This is the fourth in a series of posts related to my book, The Deep History of Ourselves: The Four-Billion-Year Story of How We Got Conscious Brains, which explores the mind and behavior in the context of the four-billion-year history of life on earth. Other parts can be found here.
William James once asked a simple question: "What is an emotion?" The field has, ever since, debated what the answer should be. My particular answer, in its simplest form, is this: An emotion is the conscious awareness that something of biological or psychological significance is happening to you. This post is thus specifically about conscious feelings, as opposed to other factors that are sometimes also treated as elements of emotion by emotion theorists.
My definition of emotions as experiences that happen biologically or psychologically significant situations might make you think of the distinction between basic and non-basic emotions. The former are said to be biologically given brain states, and the latter psychologically constructed. With respect to emotional experiences, I don't subscribe to the basic/non-basic distinction, as I don't believe that emotions are biologically wired into our brains.
For me, all emotions arise from non-conscious cognitive processing. As described previously, I acquired this view of emotions in the 1970s in the process of studying conscious/non-conscious dynamics of split-brain patients for my Ph.D. work with Michael Gazzaniga. In particular, these studies suggested conscious content takes the form of a non-consciously generated narrative. Our interpretation was consistent with the prevailing view, attributable to Karl Lashley, that we are not aware of the processes that are antecedent to our conscious experiences.
The implication of Lashley's insight is that if we want to understand conscious experiences, including emotional experiences, we need to do two things: Understand the nature of the non-conscious processes that precede the experience, and figure out what the brain does to convert this non-conscious processing into a conscious experience. I discuss my view of the former here and save the latter for another post.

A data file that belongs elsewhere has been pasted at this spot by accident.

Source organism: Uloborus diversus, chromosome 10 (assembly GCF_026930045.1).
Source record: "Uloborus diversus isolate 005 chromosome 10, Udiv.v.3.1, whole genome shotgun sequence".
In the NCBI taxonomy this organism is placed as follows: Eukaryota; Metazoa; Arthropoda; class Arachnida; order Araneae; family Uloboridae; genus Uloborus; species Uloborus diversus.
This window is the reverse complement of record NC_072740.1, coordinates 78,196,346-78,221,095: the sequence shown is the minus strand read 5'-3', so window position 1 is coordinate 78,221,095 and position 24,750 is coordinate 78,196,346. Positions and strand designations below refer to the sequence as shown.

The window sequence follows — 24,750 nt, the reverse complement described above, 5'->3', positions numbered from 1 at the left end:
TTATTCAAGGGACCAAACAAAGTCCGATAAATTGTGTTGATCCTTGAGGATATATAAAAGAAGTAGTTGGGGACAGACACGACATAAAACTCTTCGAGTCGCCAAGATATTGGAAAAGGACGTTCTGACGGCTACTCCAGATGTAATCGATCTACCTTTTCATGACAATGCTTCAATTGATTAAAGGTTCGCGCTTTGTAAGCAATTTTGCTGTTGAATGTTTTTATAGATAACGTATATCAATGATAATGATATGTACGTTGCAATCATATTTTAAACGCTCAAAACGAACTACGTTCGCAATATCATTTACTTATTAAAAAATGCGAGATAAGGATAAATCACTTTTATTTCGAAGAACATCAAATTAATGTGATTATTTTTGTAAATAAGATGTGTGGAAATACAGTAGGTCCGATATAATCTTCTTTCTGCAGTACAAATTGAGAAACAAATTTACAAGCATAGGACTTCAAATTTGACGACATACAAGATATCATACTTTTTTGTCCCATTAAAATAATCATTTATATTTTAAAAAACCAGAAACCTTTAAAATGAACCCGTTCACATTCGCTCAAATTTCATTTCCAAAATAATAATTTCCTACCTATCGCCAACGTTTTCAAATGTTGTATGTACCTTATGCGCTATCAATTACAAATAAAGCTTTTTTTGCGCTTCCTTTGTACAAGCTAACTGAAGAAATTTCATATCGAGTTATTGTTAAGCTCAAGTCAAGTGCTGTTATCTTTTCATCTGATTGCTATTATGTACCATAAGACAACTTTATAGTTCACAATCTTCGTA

For illustrative purposes, let's focus on the non-conscious processes that underlie the experience of fear. In the presence of a potential source of bodily harm, sensory representations of threat will have many effects, but two are particularly relevant. First, threat information will be transmitted from the sensory system to subcortical areas, such as the amygdala, activation of which will lead to a variety of consequences, such as behavioral (including facial) responses, and increases in brain and body arousal. But the amygdala and related circuits do not make the conscious experience of fear. The feeling of fear depends on a different effect of the threat in the brain--its activation of your "fear schema."
In my books Anxious and The Deep History of Ourselves, I proposed that mental models, or schema, are the non-conscious basis of emotional experiences. Schema are bundles of conceptually interrelated memories, and "emotion schema" are memories related to particular kinds of situations that you have come to know as involving emotions. Emotion words then serve as conceptual anchors for a network of relevant memories when you find yourself in such a situation.
Your fear schema is your personal repository of memories about danger, based on all the experiences you have had with danger throughout your life. It includes implicit, semantic, episodic, and autobiographical memories, and serves as a resource that you draw upon when in danger. The outputs of subcortical defensive survival circuits affect the schema in at least two ways: one is by triggering brain and body responses that also activate memories that contribute to the schema, and the other is by increasing arousal levels, adding intensity to the budding experience.
The particular subset of memories activated will depend on the momentary situation, and provide you with a foundation for understanding your current situation, the possible consequences that may occur, and your options for coping with what might happen, given who you are. This momentary mental model is the penultimate non-conscious representation that precedes the conscious experience that occurs in the present moment. The conscious experience itself is an introspectively accessible narration of the non-conscious content of the active schema. It is an emotional experience if you narrate it that way.